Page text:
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Faces Freeway

http://facesfreeway.l3x.net

Mario Ivankovits <imario -at- apache.org> - 2005-12-03

One thing we can learn from "Ruby on Rails" http://www.rubyonrails.org/ is the speed they have to get up and running a simple database driven application.

I am not a friend of such "designed" applications, but I wont start a "Ruby on Rails" discussion as there are undoubt fields for such applications. However, I would like to speed the development time needed for simple "master data" pages with JSF too.

Code Name: Faces Freeway ;-)

"Ruby on Rails" archives this speed with two steps:

  1. completely generate objects at runtime out of the database metadata and generate the render response out of them
  2. generate "static" (whatever static means in the context of Ruby) objects and *.rhtml (simmilar to jsp) pages

So you can change your database and immediately see the result, once your are fine with it you can generate the static.

Faces Freeway wont support solution 1. This requires to use plain JDBC and (for me) this is a NO NO.

However, Faces Freeway should avoid the need to generate static pages as long as possible. My experience in the past showed me that this is really possible - I already created such a framework, but it is heavily integrated - and thus not reuseable.

The "reference implementation" of Faces Freeway will use

  1. EJB3 entities to get in touch with the database
  2. Hibernate to persist them
  3. and annotations to setup the JSF comonents used.
  4. however, it should be possible to use the Faces Freeway tags without direct communication with any persistence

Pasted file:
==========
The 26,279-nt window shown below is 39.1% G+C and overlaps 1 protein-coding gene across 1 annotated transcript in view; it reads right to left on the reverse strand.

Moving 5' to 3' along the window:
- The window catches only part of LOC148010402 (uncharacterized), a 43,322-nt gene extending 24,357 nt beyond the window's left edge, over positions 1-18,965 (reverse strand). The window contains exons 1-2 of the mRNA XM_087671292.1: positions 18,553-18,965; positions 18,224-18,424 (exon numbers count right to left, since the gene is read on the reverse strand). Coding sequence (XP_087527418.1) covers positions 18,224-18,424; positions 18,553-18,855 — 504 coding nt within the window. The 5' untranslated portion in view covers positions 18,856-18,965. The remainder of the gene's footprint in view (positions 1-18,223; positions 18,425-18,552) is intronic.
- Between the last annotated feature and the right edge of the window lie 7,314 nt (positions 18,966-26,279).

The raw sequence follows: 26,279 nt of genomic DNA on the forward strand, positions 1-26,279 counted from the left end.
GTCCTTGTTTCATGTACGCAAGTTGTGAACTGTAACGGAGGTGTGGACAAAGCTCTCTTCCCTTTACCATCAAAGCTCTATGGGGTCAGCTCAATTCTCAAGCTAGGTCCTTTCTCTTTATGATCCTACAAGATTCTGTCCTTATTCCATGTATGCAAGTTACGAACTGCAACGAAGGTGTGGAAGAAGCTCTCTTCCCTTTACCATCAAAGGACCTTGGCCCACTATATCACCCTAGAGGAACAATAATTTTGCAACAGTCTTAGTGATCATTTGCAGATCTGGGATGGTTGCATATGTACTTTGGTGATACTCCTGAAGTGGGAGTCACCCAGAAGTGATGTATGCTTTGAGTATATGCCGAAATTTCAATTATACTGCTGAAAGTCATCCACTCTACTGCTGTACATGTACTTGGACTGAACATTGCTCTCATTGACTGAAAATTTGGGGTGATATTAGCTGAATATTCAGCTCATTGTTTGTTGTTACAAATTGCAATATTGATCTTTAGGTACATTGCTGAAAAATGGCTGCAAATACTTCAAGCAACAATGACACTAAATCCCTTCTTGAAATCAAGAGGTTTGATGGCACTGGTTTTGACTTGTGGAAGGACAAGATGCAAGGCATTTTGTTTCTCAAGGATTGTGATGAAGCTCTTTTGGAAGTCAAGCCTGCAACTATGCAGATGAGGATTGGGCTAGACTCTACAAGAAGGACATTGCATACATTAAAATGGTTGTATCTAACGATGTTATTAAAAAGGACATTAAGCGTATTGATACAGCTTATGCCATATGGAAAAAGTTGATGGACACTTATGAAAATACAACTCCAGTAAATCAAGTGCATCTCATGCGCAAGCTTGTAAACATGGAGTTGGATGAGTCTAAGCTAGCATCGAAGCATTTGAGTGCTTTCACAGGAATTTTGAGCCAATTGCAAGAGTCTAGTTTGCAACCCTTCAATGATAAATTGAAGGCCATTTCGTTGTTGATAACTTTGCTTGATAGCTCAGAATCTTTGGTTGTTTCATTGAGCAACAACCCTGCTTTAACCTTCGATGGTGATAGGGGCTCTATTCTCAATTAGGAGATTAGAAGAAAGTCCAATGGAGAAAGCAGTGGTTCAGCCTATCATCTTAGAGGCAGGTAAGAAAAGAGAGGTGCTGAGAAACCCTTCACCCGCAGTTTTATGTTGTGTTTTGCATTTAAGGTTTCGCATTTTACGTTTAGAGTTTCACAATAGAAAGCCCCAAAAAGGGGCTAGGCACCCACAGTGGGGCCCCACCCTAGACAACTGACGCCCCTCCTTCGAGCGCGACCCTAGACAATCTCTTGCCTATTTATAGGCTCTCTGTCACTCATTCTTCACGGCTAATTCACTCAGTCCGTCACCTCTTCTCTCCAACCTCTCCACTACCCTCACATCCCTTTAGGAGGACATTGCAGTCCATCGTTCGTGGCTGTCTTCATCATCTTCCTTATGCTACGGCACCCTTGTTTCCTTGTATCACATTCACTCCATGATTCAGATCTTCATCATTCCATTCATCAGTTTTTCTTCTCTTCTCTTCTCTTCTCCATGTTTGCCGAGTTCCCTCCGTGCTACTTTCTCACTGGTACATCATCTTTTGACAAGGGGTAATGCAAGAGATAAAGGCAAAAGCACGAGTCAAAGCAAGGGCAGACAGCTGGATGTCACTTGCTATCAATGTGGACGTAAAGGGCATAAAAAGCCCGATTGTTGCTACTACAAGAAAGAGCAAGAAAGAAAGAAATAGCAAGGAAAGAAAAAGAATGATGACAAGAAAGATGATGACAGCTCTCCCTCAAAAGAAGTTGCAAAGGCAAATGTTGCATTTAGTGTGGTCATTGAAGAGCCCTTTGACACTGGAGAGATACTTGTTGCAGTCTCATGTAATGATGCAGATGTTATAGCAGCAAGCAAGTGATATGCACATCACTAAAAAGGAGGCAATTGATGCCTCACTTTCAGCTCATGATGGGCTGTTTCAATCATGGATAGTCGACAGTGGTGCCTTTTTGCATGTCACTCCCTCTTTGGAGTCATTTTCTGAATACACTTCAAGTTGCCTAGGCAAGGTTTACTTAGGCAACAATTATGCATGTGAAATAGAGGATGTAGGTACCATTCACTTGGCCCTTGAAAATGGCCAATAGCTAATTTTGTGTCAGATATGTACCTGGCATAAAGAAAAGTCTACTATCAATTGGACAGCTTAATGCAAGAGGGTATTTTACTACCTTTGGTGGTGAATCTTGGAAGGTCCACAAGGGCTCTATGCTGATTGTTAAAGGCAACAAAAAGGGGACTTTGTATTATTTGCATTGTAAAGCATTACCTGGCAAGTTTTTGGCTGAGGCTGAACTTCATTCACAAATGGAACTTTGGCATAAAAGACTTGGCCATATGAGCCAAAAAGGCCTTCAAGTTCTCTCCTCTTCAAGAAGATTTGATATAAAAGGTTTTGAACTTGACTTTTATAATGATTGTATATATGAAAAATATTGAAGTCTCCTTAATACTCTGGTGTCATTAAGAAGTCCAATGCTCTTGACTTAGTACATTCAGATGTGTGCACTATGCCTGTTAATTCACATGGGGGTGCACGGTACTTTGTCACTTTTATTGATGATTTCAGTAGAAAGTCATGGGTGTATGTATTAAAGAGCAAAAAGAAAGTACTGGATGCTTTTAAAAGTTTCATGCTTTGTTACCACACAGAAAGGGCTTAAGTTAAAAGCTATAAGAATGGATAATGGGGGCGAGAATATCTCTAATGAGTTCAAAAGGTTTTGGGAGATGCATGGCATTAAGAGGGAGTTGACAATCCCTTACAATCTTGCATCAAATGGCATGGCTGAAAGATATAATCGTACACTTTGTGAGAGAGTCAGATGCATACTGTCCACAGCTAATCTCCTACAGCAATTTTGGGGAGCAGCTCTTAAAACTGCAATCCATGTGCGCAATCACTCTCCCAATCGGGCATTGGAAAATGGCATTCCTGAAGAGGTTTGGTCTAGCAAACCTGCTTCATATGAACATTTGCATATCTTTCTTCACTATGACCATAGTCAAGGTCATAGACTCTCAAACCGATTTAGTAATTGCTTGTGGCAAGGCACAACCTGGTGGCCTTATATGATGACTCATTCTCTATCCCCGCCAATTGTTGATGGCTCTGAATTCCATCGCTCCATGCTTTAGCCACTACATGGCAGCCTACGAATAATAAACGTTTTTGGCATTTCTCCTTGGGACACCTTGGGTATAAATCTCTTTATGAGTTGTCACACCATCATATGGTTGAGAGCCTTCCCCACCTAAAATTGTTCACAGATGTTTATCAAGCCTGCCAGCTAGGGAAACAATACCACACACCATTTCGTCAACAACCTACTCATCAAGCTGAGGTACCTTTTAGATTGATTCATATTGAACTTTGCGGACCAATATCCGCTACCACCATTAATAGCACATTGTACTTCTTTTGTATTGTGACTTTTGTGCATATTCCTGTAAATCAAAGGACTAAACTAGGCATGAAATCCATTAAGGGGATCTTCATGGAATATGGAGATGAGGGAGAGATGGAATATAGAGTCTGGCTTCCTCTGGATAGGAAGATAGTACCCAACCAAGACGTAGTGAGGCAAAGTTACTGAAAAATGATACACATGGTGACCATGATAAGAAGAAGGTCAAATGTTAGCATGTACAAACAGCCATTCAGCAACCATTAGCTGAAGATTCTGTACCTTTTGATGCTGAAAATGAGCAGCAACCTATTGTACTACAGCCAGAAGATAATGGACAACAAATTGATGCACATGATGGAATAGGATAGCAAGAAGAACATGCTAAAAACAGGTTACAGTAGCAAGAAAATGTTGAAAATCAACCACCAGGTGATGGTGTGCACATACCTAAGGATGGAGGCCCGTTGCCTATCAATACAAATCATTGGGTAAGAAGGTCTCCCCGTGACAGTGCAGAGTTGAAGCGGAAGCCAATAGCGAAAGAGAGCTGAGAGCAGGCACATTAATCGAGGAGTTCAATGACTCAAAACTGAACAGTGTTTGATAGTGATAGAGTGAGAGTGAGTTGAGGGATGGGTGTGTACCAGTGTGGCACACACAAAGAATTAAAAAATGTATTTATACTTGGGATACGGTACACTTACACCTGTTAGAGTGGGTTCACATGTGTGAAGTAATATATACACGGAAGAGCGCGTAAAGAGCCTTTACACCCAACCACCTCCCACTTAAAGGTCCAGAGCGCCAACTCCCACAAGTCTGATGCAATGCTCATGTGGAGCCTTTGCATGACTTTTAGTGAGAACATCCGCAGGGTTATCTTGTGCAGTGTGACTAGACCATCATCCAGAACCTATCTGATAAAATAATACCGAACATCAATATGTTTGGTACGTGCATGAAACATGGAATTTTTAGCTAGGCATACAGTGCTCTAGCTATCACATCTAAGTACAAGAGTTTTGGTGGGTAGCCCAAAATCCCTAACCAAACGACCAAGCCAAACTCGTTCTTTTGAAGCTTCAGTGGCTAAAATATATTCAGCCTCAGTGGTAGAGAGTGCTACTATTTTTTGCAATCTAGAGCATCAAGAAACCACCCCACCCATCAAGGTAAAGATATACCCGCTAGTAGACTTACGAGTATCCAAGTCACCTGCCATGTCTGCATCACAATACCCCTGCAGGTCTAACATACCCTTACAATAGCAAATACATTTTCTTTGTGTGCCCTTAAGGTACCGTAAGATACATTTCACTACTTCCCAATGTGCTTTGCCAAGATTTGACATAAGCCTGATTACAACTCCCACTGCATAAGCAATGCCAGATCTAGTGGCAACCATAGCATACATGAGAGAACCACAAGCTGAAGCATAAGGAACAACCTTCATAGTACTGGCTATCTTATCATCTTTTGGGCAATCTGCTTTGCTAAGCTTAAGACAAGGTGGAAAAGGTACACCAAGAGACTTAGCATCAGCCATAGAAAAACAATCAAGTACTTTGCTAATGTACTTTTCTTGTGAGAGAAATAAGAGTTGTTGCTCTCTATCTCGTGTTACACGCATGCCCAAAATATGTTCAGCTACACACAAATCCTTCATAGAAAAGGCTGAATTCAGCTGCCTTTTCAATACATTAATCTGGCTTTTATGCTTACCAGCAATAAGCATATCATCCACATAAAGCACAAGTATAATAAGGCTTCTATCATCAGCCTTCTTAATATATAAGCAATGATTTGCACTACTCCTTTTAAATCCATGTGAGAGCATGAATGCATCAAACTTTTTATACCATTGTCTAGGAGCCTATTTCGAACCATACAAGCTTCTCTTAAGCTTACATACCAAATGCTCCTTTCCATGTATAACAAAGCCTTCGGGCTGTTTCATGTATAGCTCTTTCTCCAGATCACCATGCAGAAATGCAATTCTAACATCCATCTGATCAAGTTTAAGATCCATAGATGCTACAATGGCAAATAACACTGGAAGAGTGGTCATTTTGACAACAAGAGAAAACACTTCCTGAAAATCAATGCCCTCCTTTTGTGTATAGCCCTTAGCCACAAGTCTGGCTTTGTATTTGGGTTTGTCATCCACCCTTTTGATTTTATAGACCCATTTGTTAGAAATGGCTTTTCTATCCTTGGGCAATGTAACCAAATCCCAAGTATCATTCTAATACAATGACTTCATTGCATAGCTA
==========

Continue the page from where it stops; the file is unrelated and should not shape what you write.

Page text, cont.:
5. Smart default values will be used to avoid step 3 as long as possible.
  6. It should be possible to replace EJB3 and Hibernate by other implementations.

What are the steps to get a Faces Freeway application up and running:

  1. Given you already have a database: generate POJO from database using hibernate-tools
  2. generate the POJO jsf page using the (to be created) Faces Freeway generator (ff-gen ?)

I know, this is not that speedy than "Ruby on Rails", but speedier than doing all by hand.

So whats the result? I think the best will be to show some example code - nocked out of my brain.

Sample with Hibernate

Entity - Blog.java

@Entity(access = AccessType.FIELD)
@Table(name = "Blog")
public class Blog
{
        @Id(generate=GeneratorType.AUTO)
        @Column(name = id")
        @NotNull
        @ReadOnly
        private Long id;

        @Column(name = "date")
        @Type(type="org.joda.time.contrib.hibernate.PersistentDateTime")
        @NotNull
        private DateTime date;

        @Column(name = "comment")
        @InputHtml
        @NotNull
        private String comment;

... getters/setters ...
}

A simple page to render the input form JSP - Blog.jsp

... jsp pre ...
        <ff:beanForm class="Blog value="#{beanForm.bean}">
                <f:facet name="id">
                        <h:outputText />
                </f:faces>
                <f:facet name="comment">
                        <t:inputHtml />
                </f:faces>
        </ff>
        <h:commandLink action="#{beanForm.beanNew}" />